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Another fun 800ft climb back to the pretty Roc’h Tredudon, and I time the crest perfectly to catch a group of 4 riders, and we stick together until the next Control.  Unfortunately, they were all pretty knackered by this point, so I seemed to be doing most of the work, but its still nice to be getting some time to rest up behind others.  Carhaix was still fairly quiet, so I saved my own food stash and sat down in the self-service restaurant with 3 large croissants and 2 cans of coke – I’m sure the jam counted as something towards the five a day pieces of fruit.  Whilst heading back to my bike I bumped into John Wilton in his Leicester Forest CC top, and he recognised me with my Gorilla top, so we had a little chat and swapped stories so far, saying this was a little different to the Mountain Bike Orienteering that we normally compete at together.  He had started 1hr45 after me, was now about 110miles behind me, but was rolling nicely along towards his target and feeling good still.


As I left the Control, one of the marshals asked me to put my Hi-Viz nightime gillet on, I explained it was 19:30, the sun was still beating down on us, and it would be far too hot, but I promise I will wear it once we get to sunset.  Onwards to St Nicholas and solo again, but after my now customary jambon baguette and coke at St Nicholas, I bump into a couple of the Seattle Randonneurs who I had met in the start pen 29hrs ago.  I had caught these two as they had done their domestique duties for their top guys and were just riding home now, so I asked if they minded me joining them, and they were very welcoming.  Unfortunately, soon after we set off from St Nicholas together it became apparent their legs were shot from earlier work, and they were just limping to the next Control for a sleep, whereas I was still feeling “top of the world”.   So, they told me to go on, and it was back to solo again.  This was quite a hilly section to Loudeac, and it struck me that in Brittany they seem to build a disproportionate number of their villages on the highest ground, to command the strategic military advantage.  They really must have suffered a lot from invasions over the years to necessitate this, and I feel the pain of the Celts driven to the edges of the continent – similar to the Cornish, the Irish, the Welsh, and the Scots.  The difficulty for me is the roads seem to want to visit all these bloody villages in their elevated locations.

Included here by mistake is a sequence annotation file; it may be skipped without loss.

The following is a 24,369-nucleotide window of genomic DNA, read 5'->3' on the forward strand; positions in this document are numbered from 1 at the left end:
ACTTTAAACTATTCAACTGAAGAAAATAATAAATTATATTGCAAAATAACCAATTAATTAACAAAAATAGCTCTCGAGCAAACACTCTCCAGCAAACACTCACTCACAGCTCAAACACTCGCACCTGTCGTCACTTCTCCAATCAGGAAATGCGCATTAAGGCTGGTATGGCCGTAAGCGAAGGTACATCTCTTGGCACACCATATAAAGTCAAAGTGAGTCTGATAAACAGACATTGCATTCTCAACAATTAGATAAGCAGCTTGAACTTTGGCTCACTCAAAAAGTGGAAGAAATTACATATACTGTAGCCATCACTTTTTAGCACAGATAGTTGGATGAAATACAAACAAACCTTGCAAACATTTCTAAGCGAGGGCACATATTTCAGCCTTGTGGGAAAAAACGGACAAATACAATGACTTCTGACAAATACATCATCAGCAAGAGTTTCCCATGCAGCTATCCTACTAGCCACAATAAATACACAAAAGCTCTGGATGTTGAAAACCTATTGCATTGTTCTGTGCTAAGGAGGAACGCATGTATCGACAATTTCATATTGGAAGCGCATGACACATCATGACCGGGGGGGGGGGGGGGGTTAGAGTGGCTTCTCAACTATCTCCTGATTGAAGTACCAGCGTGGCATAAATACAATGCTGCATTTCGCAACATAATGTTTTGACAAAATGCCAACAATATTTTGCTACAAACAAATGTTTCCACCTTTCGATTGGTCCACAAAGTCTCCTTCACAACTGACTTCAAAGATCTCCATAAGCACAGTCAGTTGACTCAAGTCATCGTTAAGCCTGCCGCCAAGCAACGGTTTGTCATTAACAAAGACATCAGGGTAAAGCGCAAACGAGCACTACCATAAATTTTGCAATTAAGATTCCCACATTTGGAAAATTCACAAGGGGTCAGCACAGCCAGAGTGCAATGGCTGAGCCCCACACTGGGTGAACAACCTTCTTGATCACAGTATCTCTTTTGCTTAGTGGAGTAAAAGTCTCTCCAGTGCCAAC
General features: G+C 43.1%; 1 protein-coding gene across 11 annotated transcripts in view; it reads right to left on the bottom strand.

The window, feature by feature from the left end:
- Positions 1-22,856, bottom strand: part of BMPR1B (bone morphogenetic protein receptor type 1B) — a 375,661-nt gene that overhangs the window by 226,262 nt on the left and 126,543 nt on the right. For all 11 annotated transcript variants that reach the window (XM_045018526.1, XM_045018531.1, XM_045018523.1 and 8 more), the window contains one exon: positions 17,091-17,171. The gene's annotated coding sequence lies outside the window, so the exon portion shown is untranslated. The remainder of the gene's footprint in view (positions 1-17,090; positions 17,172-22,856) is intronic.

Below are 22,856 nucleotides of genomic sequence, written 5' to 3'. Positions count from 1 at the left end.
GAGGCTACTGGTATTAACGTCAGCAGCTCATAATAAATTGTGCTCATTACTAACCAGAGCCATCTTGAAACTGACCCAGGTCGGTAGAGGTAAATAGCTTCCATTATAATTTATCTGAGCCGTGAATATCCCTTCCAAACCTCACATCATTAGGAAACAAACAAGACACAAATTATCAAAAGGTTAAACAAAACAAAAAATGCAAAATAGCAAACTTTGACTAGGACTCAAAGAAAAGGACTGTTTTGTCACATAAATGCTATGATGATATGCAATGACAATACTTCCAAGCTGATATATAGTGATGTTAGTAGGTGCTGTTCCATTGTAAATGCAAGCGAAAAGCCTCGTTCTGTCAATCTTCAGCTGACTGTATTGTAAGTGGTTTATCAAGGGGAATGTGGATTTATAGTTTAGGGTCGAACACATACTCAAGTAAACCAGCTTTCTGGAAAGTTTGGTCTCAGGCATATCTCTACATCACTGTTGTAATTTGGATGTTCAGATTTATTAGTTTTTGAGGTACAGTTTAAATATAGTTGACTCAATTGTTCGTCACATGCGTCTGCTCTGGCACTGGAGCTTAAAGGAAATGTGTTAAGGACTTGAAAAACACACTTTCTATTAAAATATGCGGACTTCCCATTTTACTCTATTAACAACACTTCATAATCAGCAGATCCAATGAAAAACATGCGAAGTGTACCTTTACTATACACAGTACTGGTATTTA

I hit the Loudeac Control at 23:00 into my second night now.  It was carnage here.  Despite this being a huge Control, every spot on the huge mass of bike racks was full, there were people sleeping on most of the available horizontal ground, even though it was pretty cold at about 8deg.  I head inside for warmth and to my surprise there is no queue to buy coke – 2 more cans please.  I find some salt on the table to add to my crisps as the French clearly don’t add as much as I’m used to with Walkers.  The majority of people here are still on their way out to Brest, so if I can cruise through another 60-90 miles, the Controls should be much quieter and there should be airbeds available to sleep.


I now have my full kit on (including emergency leg-warmers, and waterproof/windproof Goretex top, long sleeved Gabba, Hi-Viz gillet, long fingered gloves), as it is only going to get colder.  Thank god I carried it all just in case. It is a shame that its dark, because there is a constant stream of people heading the other way, but instead of being able to see them and their bikes, it is just a bright white light dazzle every minute or so.

After about 10miles, its midnight and I suddenly notice the rear gear shifting isn’t synchronising very well.  That is very odd for the cable to suddenly loosen, so I stop under a streetlight in a village to examine it. Nooooooo! – the damn cable has frayed – only 3-4 strands broken, but that puts it at risk of snapping completely.  How can that be? – I put a new cable on 6 weeks before the race – surely it shouldn’t be fraying already – Well it is – What are you going to do about it? Luckily, being a man who prepares for the “known unknowns” I carry a spare gear cable and a Leatherman, so have all the kit/tools to replace the cable if needed.  So: